Alex Beam's brilliant book The Feud: Vladimir Nabokov, Edmund Wilson, and the End of a Beautiful Friendship charts the rise and fall of the friendship of the two writers. Among the public barbs in the New York Review of Books and arguments about whether to translate a word in Pushkin’s Eugene Onegin as "sapajous" or "monkeys," the two extremely opinionated men had many opinions about sex.

Many factors contributed to the bitter unraveling of the quarter-century-long friendship-bromance between Vladimir Nabokov and Edmund Wilson. For instance, professional jealousy; Nabokov, whose cousin Nicolas had begged Wilson to help the near-penniless Vladimir when he arrived in America in 1940, eventually became richer and more famous than Wilson. Politically, the two men diverged over time, with Nabokov indulging a xenophobic Nixon-philia, while Wilson sported a “McGovern for President” button during the final month of his life, in 1972.

The two men famously—and fatuously—wrangled over the niceties of Russian language, and specifically over Nabokov’s half-mad, half-brilliant translation of Alexander Pushkin’s novel in verse, Eugene Onegin. And they quarreled about sex.

Both Nabokov and Wilson were avid practitioners. As a successful, handsome young writer and poet who played a mean game of tennis, Nabokov cut a broad swathe through young womanhood during his university years at Cambridge, and while living as a Russian emigre in Germany, France and England. (“A German girl met by chance in the Grunewald; a French girl for four nights in 1933; a tragic woman with exquisite eyes; a former student who had propositioned him; and three or four other meaningless encounters,” were among his conquests, according to his wife’s biographer Stacy Schiff.) Married by age 25, Nabokov waxed uxorious for fifty-two years. The exception was a brief, tempestuous affair with a fiery-eyed Russian poet and part-time dog groomer, Irina Guadanini.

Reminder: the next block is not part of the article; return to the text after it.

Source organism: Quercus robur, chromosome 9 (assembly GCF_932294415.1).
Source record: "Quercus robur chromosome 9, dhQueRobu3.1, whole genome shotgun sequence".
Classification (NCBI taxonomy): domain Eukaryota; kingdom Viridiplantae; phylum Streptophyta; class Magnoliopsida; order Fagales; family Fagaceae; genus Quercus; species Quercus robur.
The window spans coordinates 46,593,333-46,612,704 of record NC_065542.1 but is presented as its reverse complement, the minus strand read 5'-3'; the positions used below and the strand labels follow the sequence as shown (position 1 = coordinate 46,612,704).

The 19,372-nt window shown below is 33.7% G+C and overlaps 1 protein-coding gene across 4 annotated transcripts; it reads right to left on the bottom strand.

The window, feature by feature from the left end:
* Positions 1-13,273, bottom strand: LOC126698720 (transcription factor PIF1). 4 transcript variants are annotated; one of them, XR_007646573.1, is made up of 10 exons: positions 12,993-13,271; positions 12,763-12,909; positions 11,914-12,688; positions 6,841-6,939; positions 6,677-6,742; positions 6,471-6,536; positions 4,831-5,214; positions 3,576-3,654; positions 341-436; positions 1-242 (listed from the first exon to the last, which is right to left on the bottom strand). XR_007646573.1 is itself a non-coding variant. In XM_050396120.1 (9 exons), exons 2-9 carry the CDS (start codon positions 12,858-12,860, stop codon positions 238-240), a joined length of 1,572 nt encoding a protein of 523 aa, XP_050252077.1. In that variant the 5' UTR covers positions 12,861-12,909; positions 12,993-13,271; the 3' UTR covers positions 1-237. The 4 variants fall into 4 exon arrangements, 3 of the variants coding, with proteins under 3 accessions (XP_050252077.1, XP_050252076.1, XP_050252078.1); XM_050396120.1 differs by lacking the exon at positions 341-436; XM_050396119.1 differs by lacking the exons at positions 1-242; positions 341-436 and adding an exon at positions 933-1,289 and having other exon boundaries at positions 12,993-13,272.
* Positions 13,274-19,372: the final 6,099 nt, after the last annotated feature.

Wilson also loved women and he loved making love to women. He married four attractive women. His third wife was the vivacious, head-turning Mary McCarthy, and his fourth wife Elena, eleven years his junior, was an aristocratic European beauty. Wilson’s famous “Journals,” published posthumously, contain numerous detailed descriptions of lovemaking with McCarthy next to Cape Cod kettle ponds near their home in Wellfleet, Massachusetts, or of caressing Elena in hotels rooms during their European jaunts.

Sex was a subject the two men could talk and joke about. Wilson wrote a clever little limerick about Vladimir “stroking a butterfly’s femur”, and he often brought Nabokov erotic books as house presents. In 1957, for instance, he took the French novel, Histoire d’O along on a visit to the Nabokovs in Ithaca, New York, where the novelist was teaching at Cornell. “[Nabokov] agreed with me,” Wilson recorded in his journal, “that, trashy though it is, it exercises a certain hypnotic effect.” Vera Nabokova frowned on the two men’s tittering enjoyment of nyeprilichnaya literatura (indecent literature) and made sure that Wilson took the book with him when he left: “She does not like my bringing him pornographic books,” Wilson remembered. “She said with disgust that we had been giggling like schoolboys.”

In 1948, Wilson sent Nabokov “Confession Sexuelle d’un Russe du Sud,” a 100-page study that Havelock Ellis had appended to the sixth volume of the French edition of his Studies of Sexual Psychology. The purportedly authentic memoir recounted the sexual odyssey of a young, wealthy Ukrainian man with a weakness for young girls. Sidetracked by his sexual compulsion, the narrator rights himself as a young man and obtains an engineering degree and a respectable fiancée in Italy. Alas, during a business trip to Naples, he dips his toe in the city’s pool of underage prostitutes, and sees his marital prospects disappear.